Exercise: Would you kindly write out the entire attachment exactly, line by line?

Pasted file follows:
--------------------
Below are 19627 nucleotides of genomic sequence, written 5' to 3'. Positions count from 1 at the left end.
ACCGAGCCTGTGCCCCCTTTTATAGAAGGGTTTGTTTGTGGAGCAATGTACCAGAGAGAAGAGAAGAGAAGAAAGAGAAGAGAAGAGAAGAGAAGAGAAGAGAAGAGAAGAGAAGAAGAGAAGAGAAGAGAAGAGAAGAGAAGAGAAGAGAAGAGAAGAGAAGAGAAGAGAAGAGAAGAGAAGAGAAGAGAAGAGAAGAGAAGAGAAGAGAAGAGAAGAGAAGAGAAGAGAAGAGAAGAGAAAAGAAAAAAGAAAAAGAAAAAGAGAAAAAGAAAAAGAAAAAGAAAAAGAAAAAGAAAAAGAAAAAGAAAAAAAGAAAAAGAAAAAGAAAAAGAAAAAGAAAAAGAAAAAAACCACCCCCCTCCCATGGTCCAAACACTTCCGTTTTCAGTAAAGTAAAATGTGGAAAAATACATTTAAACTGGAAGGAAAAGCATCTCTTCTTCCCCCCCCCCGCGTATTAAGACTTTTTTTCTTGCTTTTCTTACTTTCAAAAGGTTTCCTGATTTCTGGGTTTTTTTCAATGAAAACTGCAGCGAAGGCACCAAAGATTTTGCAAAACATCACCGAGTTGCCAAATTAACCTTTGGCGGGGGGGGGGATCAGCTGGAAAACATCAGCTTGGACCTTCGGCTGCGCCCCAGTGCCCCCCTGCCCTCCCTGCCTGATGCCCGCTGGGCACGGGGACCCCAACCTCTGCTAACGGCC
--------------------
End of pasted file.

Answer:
Below are 19627 nucleotides of genomic sequence, written 5' to 3'. Positions count from 1 at the left end.
ACCGAGCCTGTGCCCCCTTTTATAGAAGGGTTTGTTTGTGGAGCAATGTACCAGAGAGAAGAGAAGAGAAGAAAGAGAAGAGAAGAGAAGAGAAGAGAAGAGAAGAGAAGAGAAGAAGAGAAGAGAAGAGAAGAGAAGAGAAGAGAAGAGAAGAGAAGAGAAGAGAAGAGAAGAGAAGAGAAGAGAAGAGAAGAGAAGAGAAGAGAAGAGAAGAGAAGAGAAGAGAAGAGAAGAGAAGAGAAAAGAAAAAAGAAAAAGAAAAAGAGAAAAAGAAAAAGAAAAAGAAAAAGAAAAAGAAAAAGAAAAAGAAAAAAAGAAAAAGAAAAAGAAAAAGAAAAAGAAAAAGAAAAAAACCACCCCCCTCCCATGGTCCAAACACTTCCGTTTTCAGTAAAGTAAAATGTGGAAAAATACATTTAAACTGGAAGGAAAAGCATCTCTTCTTCCCCCCCCCCGCGTATTAAGACTTTTTTTCTTGCTTTTCTTACTTTCAAAAGGTTTCCTGATTTCTGGGTTTTTTTCAATGAAAACTGCAGCGAAGGCACCAAAGATTTTGCAAAACATCACCGAGTTGCCAAATTAACCTTTGGCGGGGGGGGGGATCAGCTGGAAAACATCAGCTTGGACCTTCGGCTGCGCCCCAGTGCCCCCCTGCCCTCCCTGCCTGATGCCCGCTGGGCACGGGGACCCCAACCTCTGCTAACGGCC